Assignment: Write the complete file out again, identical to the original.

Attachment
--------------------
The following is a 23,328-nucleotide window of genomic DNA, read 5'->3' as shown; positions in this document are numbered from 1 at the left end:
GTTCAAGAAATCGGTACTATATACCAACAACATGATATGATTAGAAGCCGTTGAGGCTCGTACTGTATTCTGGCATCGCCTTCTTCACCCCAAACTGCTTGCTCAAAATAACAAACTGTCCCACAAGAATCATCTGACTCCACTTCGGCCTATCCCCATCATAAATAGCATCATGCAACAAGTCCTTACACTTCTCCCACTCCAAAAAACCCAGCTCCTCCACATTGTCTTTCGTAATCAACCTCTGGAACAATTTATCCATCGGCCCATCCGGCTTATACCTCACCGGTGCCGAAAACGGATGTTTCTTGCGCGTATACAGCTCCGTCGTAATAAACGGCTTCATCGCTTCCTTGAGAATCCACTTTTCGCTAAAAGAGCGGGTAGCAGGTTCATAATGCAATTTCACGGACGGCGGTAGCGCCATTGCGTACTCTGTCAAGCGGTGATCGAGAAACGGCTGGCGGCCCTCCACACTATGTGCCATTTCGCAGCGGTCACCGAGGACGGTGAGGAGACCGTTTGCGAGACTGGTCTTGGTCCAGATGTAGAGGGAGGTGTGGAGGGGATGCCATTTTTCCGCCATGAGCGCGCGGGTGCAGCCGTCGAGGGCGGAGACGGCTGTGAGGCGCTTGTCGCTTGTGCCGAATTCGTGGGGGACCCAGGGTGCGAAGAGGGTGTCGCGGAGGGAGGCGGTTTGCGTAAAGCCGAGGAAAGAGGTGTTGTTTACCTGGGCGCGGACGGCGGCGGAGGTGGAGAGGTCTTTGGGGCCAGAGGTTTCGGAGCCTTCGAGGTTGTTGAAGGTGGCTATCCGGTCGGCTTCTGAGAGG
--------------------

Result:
The following is a 23,328-nucleotide window of genomic DNA, read 5'->3' as shown; positions in this document are numbered from 1 at the left end:
GTTCAAGAAATCGGTACTATATACCAACAACATGATATGATTAGAAGCCGTTGAGGCTCGTACTGTATTCTGGCATCGCCTTCTTCACCCCAAACTGCTTGCTCAAAATAACAAACTGTCCCACAAGAATCATCTGACTCCACTTCGGCCTATCCCCATCATAAATAGCATCATGCAACAAGTCCTTACACTTCTCCCACTCCAAAAAACCCAGCTCCTCCACATTGTCTTTCGTAATCAACCTCTGGAACAATTTATCCATCGGCCCATCCGGCTTATACCTCACCGGTGCCGAAAACGGATGTTTCTTGCGCGTATACAGCTCCGTCGTAATAAACGGCTTCATCGCTTCCTTGAGAATCCACTTTTCGCTAAAAGAGCGGGTAGCAGGTTCATAATGCAATTTCACGGACGGCGGTAGCGCCATTGCGTACTCTGTCAAGCGGTGATCGAGAAACGGCTGGCGGCCCTCCACACTATGTGCCATTTCGCAGCGGTCACCGAGGACGGTGAGGAGACCGTTTGCGAGACTGGTCTTGGTCCAGATGTAGAGGGAGGTGTGGAGGGGATGCCATTTTTCCGCCATGAGCGCGCGGGTGCAGCCGTCGAGGGCGGAGACGGCTGTGAGGCGCTTGTCGCTTGTGCCGAATTCGTGGGGGACCCAGGGTGCGAAGAGGGTGTCGCGGAGGGAGGCGGTTTGCGTAAAGCCGAGGAAAGAGGTGTTGTTTACCTGGGCGCGGACGGCGGCGGAGGTGGAGAGGTCTTTGGGGCCAGAGGTTTCGGAGCCTTCGAGGTTGTTGAAGGTGGCTATCCGGTCGGCTTCTGAGAGG